Yet another winter is upon us and anglers would be hard pressed to find a reason not to get on the water in Northern Bay. Fishing has once again begun to fire for inshore and river anglers with some good quality fish available for the taking.
River mouths and headlands are absolutely teeming with various schools of fish congregating for winter spawning. Bream are probably the number one inshore species available in June and can be caught with relative ease for both land-based and boating fishos.
Bream will be present in very shallow waters through the night and early mornings but will school in better numbers along the deep drop-offs and deeper channels during the day. Anglers putting in the time to search for good deep water with adjacent flats will be rewarded as this is the best place to start fishing through most stages of the tide. Areas to try fishing are at Luggage Point on the northern banks of the Brisbane River, Deep Water Point in the Pine River, The Wells area at the mouth of the Hays Inlet and the rocky points all along the Redcliffe Peninsular.
Most of the river systems in the Northern Bay area fish best with the outgoing tide during winter. Also at this time of year using small fish baits or imitations will produce best results. The best baits are whole live or fresh dead hardiheads or frogmouth pilchards. For lure fans artificial baits like small jerk-bait plastics and metal vibrations like TTs SwitchBlade fished with a decent pause between flicks should also work well.
Snapper are ever present this month and are prolific in all the same areas as bream. The deeper channels of the Brisbane River mouth are holding some good-sized congregations of snapper with fish up to 5kg very common. Clara’s Rocks, Luggage Point and all along the various shipping terminals have good schools of baitfish, which is why the snapper are also in the area. The inshore reefs are also fishing really well lately. The best snapper I have heard of was caught in this area and dropped the scales down to an impressive 8.5kg. It was caught on a soft plastic fished in less than 10ft of water.
Sounding around for showings of bait schools then working the area with soft plastics helps to find fish fast. Marking your new found fishing grounds for future trips out helps to arm you with an arsenal of likely snapper fishing locations.
On a recent bream fishing trip out around the Redcliffe Peninsular a mate and I came across a snapper of around 4.5kg floating quite close to the beach. It didn’t take long for Grayson to whip out the landing net and with one quick scoop boated our best fish for the morning. A lucky find as the fish had not long been deceased and was still fresh, so it was bound for the freezer after a few quick photos. I put this fish’s mortality down to it being a victim of the recent influx of fresh water sapping the salt of oxygen, or at least that’s what I hoped...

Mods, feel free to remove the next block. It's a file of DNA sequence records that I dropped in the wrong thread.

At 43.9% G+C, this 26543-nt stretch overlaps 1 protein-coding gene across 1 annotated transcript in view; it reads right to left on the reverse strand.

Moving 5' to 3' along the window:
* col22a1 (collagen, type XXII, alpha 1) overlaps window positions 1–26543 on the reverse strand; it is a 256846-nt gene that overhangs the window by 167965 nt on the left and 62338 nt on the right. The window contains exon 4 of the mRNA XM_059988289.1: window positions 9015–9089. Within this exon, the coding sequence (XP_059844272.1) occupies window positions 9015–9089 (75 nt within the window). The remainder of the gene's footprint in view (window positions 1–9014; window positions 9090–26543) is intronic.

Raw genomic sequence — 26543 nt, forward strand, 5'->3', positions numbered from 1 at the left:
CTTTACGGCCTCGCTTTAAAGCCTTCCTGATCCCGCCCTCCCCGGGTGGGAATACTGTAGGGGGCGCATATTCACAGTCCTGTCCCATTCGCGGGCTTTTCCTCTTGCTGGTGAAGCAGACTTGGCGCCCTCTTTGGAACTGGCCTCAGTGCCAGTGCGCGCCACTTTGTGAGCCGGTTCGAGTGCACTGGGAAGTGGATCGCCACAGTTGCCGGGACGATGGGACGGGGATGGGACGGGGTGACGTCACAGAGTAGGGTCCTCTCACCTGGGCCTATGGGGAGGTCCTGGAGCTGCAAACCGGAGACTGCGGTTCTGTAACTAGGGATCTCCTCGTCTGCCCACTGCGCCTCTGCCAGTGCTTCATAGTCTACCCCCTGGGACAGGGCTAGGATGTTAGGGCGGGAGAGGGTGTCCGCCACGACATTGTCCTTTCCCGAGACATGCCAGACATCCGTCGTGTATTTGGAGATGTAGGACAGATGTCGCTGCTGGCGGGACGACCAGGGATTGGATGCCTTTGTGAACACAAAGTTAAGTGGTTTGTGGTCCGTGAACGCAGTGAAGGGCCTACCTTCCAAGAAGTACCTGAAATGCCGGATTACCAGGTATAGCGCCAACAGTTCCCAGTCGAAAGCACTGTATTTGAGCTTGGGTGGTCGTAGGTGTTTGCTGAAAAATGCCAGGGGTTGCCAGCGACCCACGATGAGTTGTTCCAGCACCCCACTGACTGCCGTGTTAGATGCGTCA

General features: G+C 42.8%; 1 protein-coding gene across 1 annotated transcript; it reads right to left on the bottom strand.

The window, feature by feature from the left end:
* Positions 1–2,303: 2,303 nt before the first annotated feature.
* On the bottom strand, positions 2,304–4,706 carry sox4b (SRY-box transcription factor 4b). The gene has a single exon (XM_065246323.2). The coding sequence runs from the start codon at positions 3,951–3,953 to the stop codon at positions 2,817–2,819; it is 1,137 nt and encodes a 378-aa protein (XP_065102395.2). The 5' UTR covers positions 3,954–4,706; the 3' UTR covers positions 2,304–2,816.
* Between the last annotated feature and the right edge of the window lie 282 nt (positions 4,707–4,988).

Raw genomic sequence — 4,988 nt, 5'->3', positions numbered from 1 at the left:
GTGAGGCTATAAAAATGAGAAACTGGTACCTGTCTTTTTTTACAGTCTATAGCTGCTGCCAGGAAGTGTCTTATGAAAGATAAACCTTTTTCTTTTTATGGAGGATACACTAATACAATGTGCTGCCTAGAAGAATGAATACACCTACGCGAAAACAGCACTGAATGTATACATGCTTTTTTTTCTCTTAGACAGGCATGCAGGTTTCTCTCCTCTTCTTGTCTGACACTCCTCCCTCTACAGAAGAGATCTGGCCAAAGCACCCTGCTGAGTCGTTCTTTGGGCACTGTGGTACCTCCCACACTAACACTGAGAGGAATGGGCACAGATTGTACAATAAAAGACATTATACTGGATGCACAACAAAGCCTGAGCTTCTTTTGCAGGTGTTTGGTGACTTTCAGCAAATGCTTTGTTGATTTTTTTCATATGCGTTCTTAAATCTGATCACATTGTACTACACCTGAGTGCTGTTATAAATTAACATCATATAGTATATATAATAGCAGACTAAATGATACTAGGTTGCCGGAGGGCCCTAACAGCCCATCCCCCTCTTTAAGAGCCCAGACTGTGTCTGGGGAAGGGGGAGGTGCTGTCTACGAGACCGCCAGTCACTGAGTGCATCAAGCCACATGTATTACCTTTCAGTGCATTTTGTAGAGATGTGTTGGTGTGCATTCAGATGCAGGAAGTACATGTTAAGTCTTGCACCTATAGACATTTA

Some good schools of winter whiting are showing up around Deception Bay and the banks to the northern end of Moreton Bay. These sweet little guys can make for a fun morning of fishing with children, bait collecting for snapper or just a delicious breakfast. The best times to fish have been when a good current flow is present at the top of the tide. On clear days actually looking into the water can show plumes of fish as they siphon for worms along the sandy bottom.
Using small cut strips of fresh squid or tuna flesh produces the best result and lasts a little longer on the hook when threaded properly. Remember these little blokes have smaller mouths than summer whiting and require smaller long-shanked hooks. Using minimal weight to get the bait to the bottom allows the presentation to have a more natural look and less resistance when it draws an enquiry.
The annual pawn run was a cracker towards the middle to end of April and hopefully will continue for most of May and into June. Netters working the holes and channels around the creek mouths were filling their limit in quick succession by finding the large schools on their fish finders. Looking for large tight balls holding close to the bottom with a presence of fish arches at this time of the year around the full or new moon is a good place to begin probing. Keeping your eyes open for other anglers having success will lead you to the prawns, but don’t crowd already established netters as they could get upset with all the boat noise.
I am also happy to announce the arrival of baby number three to our family. Little Olive Louise Perham was born on April 20th at 7lb 13oz and is perfectly healthy. It seems I am slowly being outnumbered by females and now have less places to hide.
Good fishing.Reads: 2934